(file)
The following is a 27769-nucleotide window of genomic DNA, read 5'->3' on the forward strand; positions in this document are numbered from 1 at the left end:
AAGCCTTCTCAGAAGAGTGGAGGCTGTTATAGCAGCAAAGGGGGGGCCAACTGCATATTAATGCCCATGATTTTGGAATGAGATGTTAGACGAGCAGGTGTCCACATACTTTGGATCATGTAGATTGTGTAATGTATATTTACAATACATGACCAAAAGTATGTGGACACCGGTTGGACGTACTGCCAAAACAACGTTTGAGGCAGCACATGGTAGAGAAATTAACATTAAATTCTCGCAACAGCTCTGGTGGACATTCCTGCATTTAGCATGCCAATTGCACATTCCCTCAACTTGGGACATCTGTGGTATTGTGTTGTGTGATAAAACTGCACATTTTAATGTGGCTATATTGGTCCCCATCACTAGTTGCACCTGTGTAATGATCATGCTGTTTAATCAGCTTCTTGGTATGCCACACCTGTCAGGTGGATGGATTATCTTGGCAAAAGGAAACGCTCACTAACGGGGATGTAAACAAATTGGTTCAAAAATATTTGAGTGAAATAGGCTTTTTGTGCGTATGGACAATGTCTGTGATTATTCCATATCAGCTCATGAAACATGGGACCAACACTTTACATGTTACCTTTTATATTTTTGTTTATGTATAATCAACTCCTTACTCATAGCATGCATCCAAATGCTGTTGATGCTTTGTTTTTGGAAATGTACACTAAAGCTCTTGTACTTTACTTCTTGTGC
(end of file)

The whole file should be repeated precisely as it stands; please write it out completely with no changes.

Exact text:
The following is a 27769-nucleotide window of genomic DNA, read 5'->3' on the forward strand; positions in this document are numbered from 1 at the left end:
AAGCCTTCTCAGAAGAGTGGAGGCTGTTATAGCAGCAAAGGGGGGGCCAACTGCATATTAATGCCCATGATTTTGGAATGAGATGTTAGACGAGCAGGTGTCCACATACTTTGGATCATGTAGATTGTGTAATGTATATTTACAATACATGACCAAAAGTATGTGGACACCGGTTGGACGTACTGCCAAAACAACGTTTGAGGCAGCACATGGTAGAGAAATTAACATTAAATTCTCGCAACAGCTCTGGTGGACATTCCTGCATTTAGCATGCCAATTGCACATTCCCTCAACTTGGGACATCTGTGGTATTGTGTTGTGTGATAAAACTGCACATTTTAATGTGGCTATATTGGTCCCCATCACTAGTTGCACCTGTGTAATGATCATGCTGTTTAATCAGCTTCTTGGTATGCCACACCTGTCAGGTGGATGGATTATCTTGGCAAAAGGAAACGCTCACTAACGGGGATGTAAACAAATTGGTTCAAAAATATTTGAGTGAAATAGGCTTTTTGTGCGTATGGACAATGTCTGTGATTATTCCATATCAGCTCATGAAACATGGGACCAACACTTTACATGTTACCTTTTATATTTTTGTTTATGTATAATCAACTCCTTACTCATAGCATGCATCCAAATGCTGTTGATGCTTTGTTTTTGGAAATGTACACTAAAGCTCTTGTACTTTACTTCTTGTGC